Besieged Internet company Napster Inc. said Tuesday that it had reached a deal to license music from three major record conglomerates once it starts operating as a legal service.
The agreement between the Redwood City, Calif.-based firm and MusicNet, an online representative for record companies AOL Time Warner, Bertelsmann and EMI Group, marks Napster's latest step toward legitimacy.
The major record conglomerates obtained a court injunction against the company in March. Napster's file-swapping service, record executives say, allows users to exchange copyrighted music files.
On Tuesday, record executives from the companies backing MusicNet cautioned that, even under the new deal, Napster must transform itself into a legal service before it receives access to their music offerings.
"EMI has always said that we'd be prepared to consider licensing our music to Napster, but only when certain critical conditions are met, particularly in the area of copyright [security]. Those conditions have not yet been met," the label said in a statement.
Napster said it doesn't plan to unveil a new fee-based version of its service until late summer. Under the deal, users would pay an as-yet-unannounced monthly subscription fee to access Napster's database, which is expected to contain only songs from independent record labels. Then users could pay another fee, to be determined by Napster, for access to MusicNet's content.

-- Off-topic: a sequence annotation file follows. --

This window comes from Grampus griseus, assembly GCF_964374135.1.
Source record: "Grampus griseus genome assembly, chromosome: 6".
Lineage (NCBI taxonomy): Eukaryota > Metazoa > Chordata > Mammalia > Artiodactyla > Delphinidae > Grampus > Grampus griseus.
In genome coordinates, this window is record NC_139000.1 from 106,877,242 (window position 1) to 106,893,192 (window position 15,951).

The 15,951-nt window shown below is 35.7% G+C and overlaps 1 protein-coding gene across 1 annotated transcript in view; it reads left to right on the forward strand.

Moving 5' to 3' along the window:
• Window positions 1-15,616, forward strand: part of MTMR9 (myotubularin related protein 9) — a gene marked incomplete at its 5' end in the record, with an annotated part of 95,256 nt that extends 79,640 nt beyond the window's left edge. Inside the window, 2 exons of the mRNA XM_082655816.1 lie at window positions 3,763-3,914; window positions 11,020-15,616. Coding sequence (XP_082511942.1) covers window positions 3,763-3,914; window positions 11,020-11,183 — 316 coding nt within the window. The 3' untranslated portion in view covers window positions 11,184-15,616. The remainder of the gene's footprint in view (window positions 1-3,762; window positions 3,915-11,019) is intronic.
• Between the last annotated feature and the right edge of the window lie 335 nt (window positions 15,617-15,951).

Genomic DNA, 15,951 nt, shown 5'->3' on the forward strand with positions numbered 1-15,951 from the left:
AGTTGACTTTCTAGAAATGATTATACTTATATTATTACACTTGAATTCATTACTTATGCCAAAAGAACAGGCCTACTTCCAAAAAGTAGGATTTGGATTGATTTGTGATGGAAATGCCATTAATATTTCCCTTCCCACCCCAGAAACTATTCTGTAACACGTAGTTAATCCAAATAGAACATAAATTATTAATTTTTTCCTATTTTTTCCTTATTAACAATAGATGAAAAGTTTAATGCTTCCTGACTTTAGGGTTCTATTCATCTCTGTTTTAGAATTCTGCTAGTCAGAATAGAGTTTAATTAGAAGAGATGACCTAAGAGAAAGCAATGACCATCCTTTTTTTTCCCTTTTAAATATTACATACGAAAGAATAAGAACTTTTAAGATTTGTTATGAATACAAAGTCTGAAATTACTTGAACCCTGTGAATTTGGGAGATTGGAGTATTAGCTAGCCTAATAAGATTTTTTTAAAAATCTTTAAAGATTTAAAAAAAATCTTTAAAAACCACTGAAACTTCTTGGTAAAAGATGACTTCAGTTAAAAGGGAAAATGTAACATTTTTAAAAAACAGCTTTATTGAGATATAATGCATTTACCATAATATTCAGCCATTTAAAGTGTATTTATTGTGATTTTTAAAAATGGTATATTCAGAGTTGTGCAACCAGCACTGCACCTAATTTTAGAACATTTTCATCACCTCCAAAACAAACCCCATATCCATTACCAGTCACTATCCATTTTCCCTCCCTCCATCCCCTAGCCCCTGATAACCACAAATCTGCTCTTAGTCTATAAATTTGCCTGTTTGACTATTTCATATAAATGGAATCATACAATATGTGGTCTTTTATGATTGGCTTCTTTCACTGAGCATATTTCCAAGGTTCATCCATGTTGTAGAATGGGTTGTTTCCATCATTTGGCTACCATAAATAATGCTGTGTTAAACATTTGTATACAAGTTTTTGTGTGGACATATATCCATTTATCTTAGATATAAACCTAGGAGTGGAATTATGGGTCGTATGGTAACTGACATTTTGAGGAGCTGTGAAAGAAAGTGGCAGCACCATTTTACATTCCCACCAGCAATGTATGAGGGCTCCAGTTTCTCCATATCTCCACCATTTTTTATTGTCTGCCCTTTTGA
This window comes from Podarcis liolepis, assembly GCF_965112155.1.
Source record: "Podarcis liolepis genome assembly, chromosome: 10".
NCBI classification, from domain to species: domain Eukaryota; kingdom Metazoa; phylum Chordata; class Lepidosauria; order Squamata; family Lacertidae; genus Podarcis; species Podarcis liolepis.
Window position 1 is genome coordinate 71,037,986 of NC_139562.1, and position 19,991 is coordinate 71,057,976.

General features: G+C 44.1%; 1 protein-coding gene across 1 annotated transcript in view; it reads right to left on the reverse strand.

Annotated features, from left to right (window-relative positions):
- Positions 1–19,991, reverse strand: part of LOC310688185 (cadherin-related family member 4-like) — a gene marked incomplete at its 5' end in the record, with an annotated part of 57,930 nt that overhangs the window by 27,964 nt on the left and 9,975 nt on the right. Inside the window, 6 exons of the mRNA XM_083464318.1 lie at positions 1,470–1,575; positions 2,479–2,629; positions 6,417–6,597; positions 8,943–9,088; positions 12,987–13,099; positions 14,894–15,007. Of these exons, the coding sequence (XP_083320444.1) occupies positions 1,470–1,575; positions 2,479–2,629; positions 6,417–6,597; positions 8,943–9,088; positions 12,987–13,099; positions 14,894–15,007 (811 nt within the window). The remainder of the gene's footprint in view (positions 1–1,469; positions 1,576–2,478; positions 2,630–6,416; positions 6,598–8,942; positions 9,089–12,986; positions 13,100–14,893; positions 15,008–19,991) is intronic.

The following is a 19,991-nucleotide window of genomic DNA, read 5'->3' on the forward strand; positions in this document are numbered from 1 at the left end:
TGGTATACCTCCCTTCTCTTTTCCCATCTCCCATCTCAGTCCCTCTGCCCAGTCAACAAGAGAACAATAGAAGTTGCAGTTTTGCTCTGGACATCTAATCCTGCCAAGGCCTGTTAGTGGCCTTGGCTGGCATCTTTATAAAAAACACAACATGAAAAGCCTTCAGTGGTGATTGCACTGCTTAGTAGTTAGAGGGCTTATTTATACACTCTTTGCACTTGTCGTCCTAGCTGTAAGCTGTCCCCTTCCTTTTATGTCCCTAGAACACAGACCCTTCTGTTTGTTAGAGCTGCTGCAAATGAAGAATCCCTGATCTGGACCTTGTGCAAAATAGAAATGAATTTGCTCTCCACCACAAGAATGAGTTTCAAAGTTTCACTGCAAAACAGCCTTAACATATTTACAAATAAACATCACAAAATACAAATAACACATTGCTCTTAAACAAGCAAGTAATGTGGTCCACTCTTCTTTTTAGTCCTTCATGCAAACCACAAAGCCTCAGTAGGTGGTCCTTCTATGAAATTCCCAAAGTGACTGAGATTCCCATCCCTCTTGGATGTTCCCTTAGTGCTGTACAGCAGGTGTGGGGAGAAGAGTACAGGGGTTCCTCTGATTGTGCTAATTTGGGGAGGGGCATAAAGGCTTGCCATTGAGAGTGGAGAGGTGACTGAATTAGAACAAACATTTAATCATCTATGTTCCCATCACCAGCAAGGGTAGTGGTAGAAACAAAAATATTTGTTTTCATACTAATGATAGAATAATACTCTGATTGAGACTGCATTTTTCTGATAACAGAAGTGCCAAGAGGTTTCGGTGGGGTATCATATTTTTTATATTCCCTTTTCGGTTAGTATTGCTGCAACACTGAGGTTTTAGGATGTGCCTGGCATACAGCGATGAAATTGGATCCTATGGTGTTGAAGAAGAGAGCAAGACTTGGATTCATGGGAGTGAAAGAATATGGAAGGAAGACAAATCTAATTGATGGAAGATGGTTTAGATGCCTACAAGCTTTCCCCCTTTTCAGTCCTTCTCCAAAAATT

At least initially, fans also would have to run two separate software programs to participate in Napster and MusicNet, said Richard Wolpert, a strategic advisor to MusicNet.
The deal could also have far-reaching implications for the world's five major record conglomerates as they race to dominate distribution of music on the Internet. The three record companies lined up with MusicNet are maneuvering against their two rivals, Vivendi Universal and Sony, who are planning their own online service, called Duet.
As part of Tuesday's deal, MusicNet would become the exclusive supplier of major-label music to Napster's made-over service. If Napster is able to hang on to its audience, the deal could give MusicNet's backers an edge over Duet.
But Napster's audience has been slipping, reflecting the restrictions Napster imposed on its users in the wake of the federal court injunction, according to a new survey by Webnoize Research.
The March 5 order by U.S. District Judge Marilyn Hall Patel barred Napster from helping users make unauthorized copies of songs from the major record labels and music publishers.
Webnoize found that the average number of simultaneous Napster users fell from more than 1.5 million in February to 840,000 in May--a sharp drop, but still a huge number for an online music service.
During the same period, the estimated number of songs downloaded per month fell from 2.8 billion to 360 million, and the average number of files shared per user fell from 220 to 21.